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Synopsis

With a public career spanning 62 years, Gladstone dominated the Victorian political arena. Yet he remains an enigmatic figure: a high Anglican, Tory protectionist who became leader of the Liberals -- a party associated with free trade and religious Nonconformity. Was it moral vision or merely pragmatism that drove him? And what was it about him that made Gladstone a cult figure in his own lifetime?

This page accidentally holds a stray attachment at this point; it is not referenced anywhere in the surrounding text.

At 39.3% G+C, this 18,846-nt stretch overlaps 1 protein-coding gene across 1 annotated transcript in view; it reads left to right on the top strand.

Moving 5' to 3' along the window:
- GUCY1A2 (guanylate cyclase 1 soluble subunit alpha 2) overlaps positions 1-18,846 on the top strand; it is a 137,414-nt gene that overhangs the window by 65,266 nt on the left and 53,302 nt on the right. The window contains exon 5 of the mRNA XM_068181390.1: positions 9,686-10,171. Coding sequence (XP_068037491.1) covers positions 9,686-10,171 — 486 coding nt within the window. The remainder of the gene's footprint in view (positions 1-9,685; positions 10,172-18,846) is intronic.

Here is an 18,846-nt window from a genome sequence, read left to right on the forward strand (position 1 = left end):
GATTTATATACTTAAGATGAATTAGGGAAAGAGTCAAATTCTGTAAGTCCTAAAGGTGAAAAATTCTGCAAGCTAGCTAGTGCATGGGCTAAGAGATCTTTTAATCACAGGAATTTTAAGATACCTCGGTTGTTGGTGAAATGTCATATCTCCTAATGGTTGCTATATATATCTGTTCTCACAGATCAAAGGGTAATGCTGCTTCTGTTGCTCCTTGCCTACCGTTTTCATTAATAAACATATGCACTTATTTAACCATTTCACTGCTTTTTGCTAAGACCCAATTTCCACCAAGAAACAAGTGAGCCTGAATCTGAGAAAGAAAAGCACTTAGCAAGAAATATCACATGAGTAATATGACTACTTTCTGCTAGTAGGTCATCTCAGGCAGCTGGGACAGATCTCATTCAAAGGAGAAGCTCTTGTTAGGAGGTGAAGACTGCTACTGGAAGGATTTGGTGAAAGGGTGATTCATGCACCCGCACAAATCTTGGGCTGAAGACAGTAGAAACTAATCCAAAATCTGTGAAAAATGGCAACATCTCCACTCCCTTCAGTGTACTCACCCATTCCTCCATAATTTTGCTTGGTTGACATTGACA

In this work, Michael Winstanley examines both Gladstone and the environment in which he operated, concentrating in particular on the political and social composition of the party which he led. He argues that the parliamentary Gladstonian Liberals' were far from unqualified supporters of Gladstone and that much of his power was derived from his popularity amongst the electorate. He concludes with an assessment of Gladstone's achievements and his political legacy.

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